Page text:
post-postscriptum: I'm also informed that the bars'are the symbolic equivalents of the three layers of the tiara. They are connected into a unity by the vertical gold strip, representing the unity of these three kinds of authority in the person of the Supreme Pontiff. Hmmmmm. Tendentious to me...

The Name of the Rose

It happens all the time - films one watched and adored back in one's childhood, upon being re-visited at a later stage of life, seem awfully dated and slightly trite. It happened with several films that wowed me back in the 90s. It happened with Star Trek: The Next Generation (it didn't occur to me how bad the acting in some of those was). Then there are those films that one no longer looks at in the same way after one has learned a bit more about the history/culture of the period and can nitpick obvious problems with authenticity and so on.

Fortunately, The Name of the Rose wasn't one of those films. I remember watching it when I was 14 (for those of you in the know, that was back in 1991; for those of you who aren't in the know, never mind... I'm forever 18!) and being absolutely wowed by the attention to detail. I watched it again last night on DVD and was pleased to find almost nothing at all had changed.

The attention to period detail was astonishing, even now as I've learned much more about the Middle Ages. It seems they went to great pains to make sure every smallest detail was correct, and that Jean-Jacques Annaud, the director, had something like 15 advisors on every aspect of period detail. However, there were still things they missed!

  • The Renaissance Madonna - in a 12th Century Gothic Abbey? The director mentions that this got nitpicked a lot... well it should! It's about 400 years too late early for the period of the film!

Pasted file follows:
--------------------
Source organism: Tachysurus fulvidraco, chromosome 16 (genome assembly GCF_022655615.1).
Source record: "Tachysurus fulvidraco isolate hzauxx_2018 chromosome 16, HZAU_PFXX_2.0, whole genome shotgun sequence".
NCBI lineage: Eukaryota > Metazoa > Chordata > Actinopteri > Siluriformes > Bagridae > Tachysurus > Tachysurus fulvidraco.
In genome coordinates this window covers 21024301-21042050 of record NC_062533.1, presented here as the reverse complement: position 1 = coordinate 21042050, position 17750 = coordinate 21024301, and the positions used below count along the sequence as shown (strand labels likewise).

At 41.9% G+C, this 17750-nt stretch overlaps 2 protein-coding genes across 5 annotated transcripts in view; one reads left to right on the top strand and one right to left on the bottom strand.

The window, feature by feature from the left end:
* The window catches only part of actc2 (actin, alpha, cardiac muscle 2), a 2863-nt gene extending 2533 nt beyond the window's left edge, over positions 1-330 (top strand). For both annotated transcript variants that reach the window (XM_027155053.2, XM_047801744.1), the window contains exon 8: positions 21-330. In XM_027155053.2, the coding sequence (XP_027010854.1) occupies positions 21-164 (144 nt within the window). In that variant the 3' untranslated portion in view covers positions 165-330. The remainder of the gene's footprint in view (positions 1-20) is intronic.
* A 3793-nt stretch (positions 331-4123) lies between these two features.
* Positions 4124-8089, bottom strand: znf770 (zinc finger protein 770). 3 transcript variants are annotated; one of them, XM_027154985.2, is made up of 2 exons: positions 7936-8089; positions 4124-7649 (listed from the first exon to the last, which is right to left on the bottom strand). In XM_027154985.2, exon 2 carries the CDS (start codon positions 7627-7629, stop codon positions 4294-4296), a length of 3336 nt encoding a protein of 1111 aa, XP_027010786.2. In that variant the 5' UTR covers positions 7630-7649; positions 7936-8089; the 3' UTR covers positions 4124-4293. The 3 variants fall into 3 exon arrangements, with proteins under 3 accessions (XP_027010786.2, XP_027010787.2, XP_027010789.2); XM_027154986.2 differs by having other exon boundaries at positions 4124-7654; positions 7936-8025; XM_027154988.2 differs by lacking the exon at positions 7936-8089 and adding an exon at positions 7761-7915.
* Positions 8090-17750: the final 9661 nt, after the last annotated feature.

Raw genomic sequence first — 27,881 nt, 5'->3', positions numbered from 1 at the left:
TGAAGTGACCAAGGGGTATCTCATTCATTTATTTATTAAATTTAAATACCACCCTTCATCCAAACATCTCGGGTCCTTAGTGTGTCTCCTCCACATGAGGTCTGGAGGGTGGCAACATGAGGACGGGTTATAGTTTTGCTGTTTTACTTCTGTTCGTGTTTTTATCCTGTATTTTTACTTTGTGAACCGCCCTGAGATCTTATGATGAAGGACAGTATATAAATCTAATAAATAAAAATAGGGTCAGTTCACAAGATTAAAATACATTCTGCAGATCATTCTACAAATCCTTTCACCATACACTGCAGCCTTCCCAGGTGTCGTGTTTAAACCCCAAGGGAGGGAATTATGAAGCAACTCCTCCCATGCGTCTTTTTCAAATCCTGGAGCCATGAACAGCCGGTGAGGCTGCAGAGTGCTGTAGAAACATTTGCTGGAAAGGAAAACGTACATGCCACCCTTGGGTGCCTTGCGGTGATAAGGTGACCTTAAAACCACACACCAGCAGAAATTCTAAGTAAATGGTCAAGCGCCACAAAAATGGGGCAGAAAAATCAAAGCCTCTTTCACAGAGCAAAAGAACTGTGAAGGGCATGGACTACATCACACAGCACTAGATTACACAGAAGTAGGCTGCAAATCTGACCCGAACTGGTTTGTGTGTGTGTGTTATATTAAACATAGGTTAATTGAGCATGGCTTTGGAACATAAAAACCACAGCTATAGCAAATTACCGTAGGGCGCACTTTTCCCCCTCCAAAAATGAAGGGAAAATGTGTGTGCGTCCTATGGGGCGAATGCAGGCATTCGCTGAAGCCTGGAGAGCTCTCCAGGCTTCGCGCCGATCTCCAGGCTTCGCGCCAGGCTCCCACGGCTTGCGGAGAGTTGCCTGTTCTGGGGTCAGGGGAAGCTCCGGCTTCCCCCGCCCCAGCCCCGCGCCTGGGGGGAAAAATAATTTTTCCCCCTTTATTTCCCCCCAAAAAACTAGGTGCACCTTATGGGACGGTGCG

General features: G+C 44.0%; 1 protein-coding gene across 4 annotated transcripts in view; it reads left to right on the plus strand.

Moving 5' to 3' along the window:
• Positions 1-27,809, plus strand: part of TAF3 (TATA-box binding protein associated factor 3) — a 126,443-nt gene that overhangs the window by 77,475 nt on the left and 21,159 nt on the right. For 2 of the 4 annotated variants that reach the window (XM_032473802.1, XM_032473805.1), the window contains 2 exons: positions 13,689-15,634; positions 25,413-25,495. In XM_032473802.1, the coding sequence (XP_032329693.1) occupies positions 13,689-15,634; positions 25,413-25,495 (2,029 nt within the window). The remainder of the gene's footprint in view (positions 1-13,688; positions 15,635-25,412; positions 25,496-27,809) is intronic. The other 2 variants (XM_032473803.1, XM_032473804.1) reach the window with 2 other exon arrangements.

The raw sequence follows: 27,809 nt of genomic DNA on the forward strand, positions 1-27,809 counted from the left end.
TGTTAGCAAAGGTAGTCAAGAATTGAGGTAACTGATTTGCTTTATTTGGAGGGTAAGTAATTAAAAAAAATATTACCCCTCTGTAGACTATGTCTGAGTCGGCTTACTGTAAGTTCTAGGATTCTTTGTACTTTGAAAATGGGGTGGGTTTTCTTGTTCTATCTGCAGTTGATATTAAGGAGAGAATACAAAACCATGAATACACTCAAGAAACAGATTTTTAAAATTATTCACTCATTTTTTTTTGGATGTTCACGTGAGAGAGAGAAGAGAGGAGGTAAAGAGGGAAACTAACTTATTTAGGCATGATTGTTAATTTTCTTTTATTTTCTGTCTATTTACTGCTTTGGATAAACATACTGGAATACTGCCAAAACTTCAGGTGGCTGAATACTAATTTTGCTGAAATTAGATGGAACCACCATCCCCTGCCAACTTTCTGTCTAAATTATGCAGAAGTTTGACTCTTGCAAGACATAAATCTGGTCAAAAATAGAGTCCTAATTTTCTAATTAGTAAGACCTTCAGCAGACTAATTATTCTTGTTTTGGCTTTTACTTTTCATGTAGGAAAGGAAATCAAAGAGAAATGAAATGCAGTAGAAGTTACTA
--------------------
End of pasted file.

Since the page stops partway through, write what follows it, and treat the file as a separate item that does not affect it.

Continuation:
• Wrong vestments - When the Greek translator is found dead, the servants rush into the Abbey church to tell the Abbot what happened. Why on earth is the Abbot wearing a Dalmatic at Matins/Lauds?

    Still, awfully inspiring - I must dig out my copy of The Name of the Rose again and re-read it... perhaps I might even give the original Italian a try! I recall reading the book at 15 and being blown away by it - the intertexuality and so on. Who knows what other things might jump out of the book at me this time round?

  • Τετάρτη, Μαΐου 25

    Holy Week and Pascha in Dublin 2005

    So, as promised ages ago... here is the link for Holy Week and Pascha 2005 in Dublin - the bits in italics are my commentary... if anyone has specific questions, I'll answer them - I'm just not quite sure where to begin otherwise!

    Pictures forthcoming...

    Κυριακή, Μαΐου 22

    Coming Soon

    Ok, I'll blog tomorrow later today, I promise! I've been up to my eyes with adjusting to the heat in Singapore, coping with jetlag, and taking care of dad (who had a minor procedure done a few days ago but is being a drama queen about it)...

    Coming soon will be:

  • an audio clip of a work by Trubachev, whose Divine Liturgy I'm recording in October.
  • The recentjurisdictional flip-flop of an entire South-East Asian country's Orthodox population. Most edifying (NOT).
  • a full account (with some pictures) of Holy Week and Pascha in Dublin over the last week of April.
  • mystery pianist!
  • A book meme, as requested by Fr Jim Tucker.
  • A Buddhist defence of Pope Benedict XVI.
  • More material for the Chinese section of conspiracy theories about Pope Benedict XVI.
  • The story of the man who was received into the Catholic Church in his sleep - a true story!
  • Some lovely ideas for subversive T-shirts satirising the Singapore political scene.